Jones noticed a common thread among the characters he was writing for:
“When I showed up to work in Season 2, they hadn’t written at all for Mr. Nancy. I ended up finding myself in the writing chair for all of the disenfranchised characters.”
● Then on September 10, Jones was told that a “different creative direction” would result in (what Fremantle claims) his “option not picked up” – but Jones challenges that, stating that he was “fired” in a manner that hurt him professionally:
“I know I’m not going to be on ‘American Gods’ and you’re trying to play like it’s some option thing that you’re not picking up but you fired me, I get it. But you also took me out of all this other work that I could do… To now say what they’re saying, which is ‘oh, we didn’t pick up his option,’ is laughable. Because if that’s the case, why couldn’t you have told me that months ago? Why did you take me out of work? Why did you hurt my family? Why did you not talk to me at all [and] never deign to have a conversation with me? And, and then not even tell the fans?
● According to Jones, Eglee never spoke to him about Mr. Nancy being cut from the series – but that he was aware that the new showrunner was not a big fan of the character: “He told everybody that he wrote from the black male perspective, told everybody that he thought [Nancy] was bad for black America.”
● Jones revealed that he wasn’t initally concerned about the status of the show’s characters of color, even after Fuller and Green left the series. What he wasn’t expecting was that he would end up being the one writing not only for Nancy but others – or the backlash he would get:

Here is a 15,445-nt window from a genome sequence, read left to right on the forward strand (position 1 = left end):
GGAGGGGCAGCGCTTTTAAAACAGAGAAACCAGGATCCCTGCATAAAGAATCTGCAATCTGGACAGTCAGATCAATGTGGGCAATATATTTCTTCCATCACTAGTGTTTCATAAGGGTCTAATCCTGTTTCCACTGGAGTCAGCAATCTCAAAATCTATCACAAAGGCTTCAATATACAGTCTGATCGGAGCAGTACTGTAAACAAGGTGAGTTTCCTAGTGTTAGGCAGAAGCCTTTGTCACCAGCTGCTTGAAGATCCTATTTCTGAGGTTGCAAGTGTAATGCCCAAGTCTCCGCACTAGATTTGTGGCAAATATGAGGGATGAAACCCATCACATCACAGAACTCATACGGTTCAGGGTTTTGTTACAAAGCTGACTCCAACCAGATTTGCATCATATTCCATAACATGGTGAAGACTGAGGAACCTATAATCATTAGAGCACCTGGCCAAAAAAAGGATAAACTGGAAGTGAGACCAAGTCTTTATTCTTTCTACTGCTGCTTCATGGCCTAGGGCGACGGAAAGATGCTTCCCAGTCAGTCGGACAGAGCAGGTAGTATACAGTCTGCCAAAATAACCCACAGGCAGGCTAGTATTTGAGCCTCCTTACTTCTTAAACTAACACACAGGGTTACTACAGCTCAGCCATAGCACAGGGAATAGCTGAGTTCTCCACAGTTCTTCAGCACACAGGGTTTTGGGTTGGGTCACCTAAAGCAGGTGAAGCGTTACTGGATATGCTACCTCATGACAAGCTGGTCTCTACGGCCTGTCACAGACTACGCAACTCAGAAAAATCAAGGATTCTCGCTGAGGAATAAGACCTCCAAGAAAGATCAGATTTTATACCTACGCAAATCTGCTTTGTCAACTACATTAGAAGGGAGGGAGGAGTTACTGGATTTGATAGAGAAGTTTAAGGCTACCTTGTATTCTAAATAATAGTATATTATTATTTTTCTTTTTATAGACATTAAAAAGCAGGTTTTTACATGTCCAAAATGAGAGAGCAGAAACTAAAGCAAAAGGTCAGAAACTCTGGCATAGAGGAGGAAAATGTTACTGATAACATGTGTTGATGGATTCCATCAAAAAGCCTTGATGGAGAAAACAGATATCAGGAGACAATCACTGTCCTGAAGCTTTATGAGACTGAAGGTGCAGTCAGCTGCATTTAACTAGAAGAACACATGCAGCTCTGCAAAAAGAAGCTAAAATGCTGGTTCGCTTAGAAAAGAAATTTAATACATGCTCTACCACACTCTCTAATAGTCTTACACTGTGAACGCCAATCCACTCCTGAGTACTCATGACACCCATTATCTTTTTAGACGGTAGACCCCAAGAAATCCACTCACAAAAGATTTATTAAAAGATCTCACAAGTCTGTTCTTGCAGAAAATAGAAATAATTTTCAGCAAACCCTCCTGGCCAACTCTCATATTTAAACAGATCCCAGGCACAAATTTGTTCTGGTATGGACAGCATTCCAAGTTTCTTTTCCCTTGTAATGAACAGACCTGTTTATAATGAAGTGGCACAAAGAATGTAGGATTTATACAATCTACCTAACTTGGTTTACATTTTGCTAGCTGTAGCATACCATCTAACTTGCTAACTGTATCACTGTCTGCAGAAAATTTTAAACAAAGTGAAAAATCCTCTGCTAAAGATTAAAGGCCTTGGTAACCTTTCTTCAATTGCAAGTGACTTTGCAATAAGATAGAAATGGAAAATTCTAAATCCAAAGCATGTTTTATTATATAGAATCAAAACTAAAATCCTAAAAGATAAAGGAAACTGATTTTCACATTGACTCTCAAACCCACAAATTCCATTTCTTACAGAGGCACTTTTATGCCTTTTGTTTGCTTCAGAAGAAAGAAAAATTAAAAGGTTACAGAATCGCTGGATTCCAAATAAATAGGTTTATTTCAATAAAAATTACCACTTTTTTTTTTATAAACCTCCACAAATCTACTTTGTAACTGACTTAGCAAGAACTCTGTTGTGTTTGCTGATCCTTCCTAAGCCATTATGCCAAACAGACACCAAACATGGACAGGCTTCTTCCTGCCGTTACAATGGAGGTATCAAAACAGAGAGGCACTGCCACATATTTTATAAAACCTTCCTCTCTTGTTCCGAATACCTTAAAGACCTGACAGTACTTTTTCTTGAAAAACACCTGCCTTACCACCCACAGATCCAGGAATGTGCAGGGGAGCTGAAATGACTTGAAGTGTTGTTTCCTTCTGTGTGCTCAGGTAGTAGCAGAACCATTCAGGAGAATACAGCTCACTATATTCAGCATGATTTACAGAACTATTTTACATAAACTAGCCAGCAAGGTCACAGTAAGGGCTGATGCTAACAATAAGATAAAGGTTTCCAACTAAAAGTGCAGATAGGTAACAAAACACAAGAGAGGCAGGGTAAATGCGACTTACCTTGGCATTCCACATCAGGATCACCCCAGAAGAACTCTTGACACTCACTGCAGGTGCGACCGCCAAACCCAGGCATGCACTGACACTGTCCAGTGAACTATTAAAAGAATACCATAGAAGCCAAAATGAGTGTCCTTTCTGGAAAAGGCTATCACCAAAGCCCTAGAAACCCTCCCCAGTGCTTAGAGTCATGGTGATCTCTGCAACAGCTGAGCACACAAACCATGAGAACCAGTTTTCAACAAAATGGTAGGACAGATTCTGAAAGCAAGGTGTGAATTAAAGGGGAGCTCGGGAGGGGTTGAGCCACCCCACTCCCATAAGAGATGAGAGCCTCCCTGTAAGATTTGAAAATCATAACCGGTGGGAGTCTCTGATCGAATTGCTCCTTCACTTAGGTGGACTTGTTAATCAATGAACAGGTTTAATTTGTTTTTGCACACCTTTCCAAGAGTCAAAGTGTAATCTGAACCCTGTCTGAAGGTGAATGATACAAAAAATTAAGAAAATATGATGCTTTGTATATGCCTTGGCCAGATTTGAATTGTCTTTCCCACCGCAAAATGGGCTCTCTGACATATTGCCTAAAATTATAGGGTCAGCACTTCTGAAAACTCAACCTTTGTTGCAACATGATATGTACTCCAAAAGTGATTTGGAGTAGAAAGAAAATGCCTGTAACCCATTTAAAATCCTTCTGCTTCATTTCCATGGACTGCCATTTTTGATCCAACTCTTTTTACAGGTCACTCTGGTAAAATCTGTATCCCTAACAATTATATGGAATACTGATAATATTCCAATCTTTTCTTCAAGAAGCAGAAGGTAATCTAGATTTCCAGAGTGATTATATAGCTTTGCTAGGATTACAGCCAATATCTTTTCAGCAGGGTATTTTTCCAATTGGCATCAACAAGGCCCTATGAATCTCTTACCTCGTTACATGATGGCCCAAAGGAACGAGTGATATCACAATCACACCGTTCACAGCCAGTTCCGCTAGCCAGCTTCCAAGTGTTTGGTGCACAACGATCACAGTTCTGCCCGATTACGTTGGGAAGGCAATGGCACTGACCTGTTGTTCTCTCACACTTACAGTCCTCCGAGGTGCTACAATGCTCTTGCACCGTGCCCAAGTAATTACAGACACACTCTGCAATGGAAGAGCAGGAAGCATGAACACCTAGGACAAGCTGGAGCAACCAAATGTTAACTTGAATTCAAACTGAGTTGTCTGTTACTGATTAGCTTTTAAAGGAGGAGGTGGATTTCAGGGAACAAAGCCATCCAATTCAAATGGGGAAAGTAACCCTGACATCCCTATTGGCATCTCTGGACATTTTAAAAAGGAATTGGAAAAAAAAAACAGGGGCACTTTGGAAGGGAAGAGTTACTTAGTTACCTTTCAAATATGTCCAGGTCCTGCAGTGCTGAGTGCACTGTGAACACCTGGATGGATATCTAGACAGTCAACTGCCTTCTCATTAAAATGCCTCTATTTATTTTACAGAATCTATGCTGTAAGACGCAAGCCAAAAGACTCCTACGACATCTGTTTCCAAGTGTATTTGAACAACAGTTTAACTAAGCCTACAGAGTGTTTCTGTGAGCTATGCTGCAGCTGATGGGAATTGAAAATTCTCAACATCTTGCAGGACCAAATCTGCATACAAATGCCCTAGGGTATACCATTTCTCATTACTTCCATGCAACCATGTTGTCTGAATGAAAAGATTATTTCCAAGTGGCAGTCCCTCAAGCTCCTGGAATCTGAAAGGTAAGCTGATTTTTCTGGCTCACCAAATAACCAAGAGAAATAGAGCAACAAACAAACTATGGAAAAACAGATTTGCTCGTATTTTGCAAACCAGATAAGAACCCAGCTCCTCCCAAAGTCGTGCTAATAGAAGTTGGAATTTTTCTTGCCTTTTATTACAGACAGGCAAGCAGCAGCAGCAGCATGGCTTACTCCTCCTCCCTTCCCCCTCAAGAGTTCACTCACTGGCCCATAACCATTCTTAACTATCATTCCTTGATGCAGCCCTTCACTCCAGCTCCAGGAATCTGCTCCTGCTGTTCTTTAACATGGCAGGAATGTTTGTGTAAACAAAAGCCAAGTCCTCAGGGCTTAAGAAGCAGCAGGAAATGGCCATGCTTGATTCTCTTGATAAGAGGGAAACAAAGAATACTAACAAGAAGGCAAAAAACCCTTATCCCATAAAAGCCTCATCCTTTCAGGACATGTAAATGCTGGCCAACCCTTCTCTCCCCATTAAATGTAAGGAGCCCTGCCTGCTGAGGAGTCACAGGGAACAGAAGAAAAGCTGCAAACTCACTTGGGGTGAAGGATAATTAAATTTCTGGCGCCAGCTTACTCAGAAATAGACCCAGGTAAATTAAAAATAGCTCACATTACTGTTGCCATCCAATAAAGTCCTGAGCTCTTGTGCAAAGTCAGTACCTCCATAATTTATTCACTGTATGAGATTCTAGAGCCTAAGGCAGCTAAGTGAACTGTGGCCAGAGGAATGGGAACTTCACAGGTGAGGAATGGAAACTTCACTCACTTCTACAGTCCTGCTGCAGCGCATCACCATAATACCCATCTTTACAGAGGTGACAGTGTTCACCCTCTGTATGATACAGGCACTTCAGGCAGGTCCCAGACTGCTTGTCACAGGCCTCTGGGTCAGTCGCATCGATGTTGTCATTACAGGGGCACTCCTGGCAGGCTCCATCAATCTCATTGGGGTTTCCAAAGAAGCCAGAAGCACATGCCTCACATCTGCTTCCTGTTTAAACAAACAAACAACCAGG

“I came to Season 2 with the expectation that that is what would happen, somebody else would write these characters. I did not come to Season 2 with the expectation that that job to write my own character was going to fall in my hands, nor did I expect Neil to ask me to do it, nor did I expect them to be angry with me about it.
To now pretend that this is just about some creative direction is really insulting. I hope is that nobody finds himself in a scenario where they go into a show, and this is what they deal with: a 19-month hiatus taking you out of work, and then to be fired summarily at the last minute.”
● What confuses Jones the most is how he ended up in the situation to begin with, feeling that all he did was what was asked of him and to support representation on the show:
“Now you are a pariah, for what? That’s for me what’s most perplexing, most hurtful about it. It’s like, what did I do to you people? It’s not my first time having a bad thing happen. But this is purely different, because it does seem extremely personal and extremely pointed.”
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Annnnnndddd #Boom 💥💥💥🔥🔥🔥🔥 #FreedomAintFree #IWroteTheTruth #ISpokeTheTruth #TheyAreTryingToSilenceMe #TheyAreTryingToStopMe Stand with me on this one #Fam….. what say #YOU???? 🙏🏿 @tmz_tv let’s talk @ariannahuff let’s talk @huffpost let’s talk ‼️PLEASE REPOST TAG ME SHARE‼️ One correction: I was fired September 10th 2019.‼️. @nbcnews @abcnews @hollywoodreporter @hollywoodinsider @tamronhall @snoopdogg @b.cjmac.ross
— Orlando Jones (@TheOrlandoJones) December 14, 2019
Correction: I was fired Sept 10, 2019 like @itsgabrielleu @OfficialMelB @NickCannon @heidiklum all have said @FremantleUS is a nightmare. They treated you like a 2nd class citizen for doing your job to well. Stay tuned. More to come. #AngryGetsShitDone pic.twitter.com/DQYtaMfs8O
— Orlando Jones (@TheOrlandoJones) December 14, 2019
Early Sunday morning, Whittle posted a statement on the matter – which you can read below:
— Ricky Whittle (@MrRickyWhittle) December 15, 2019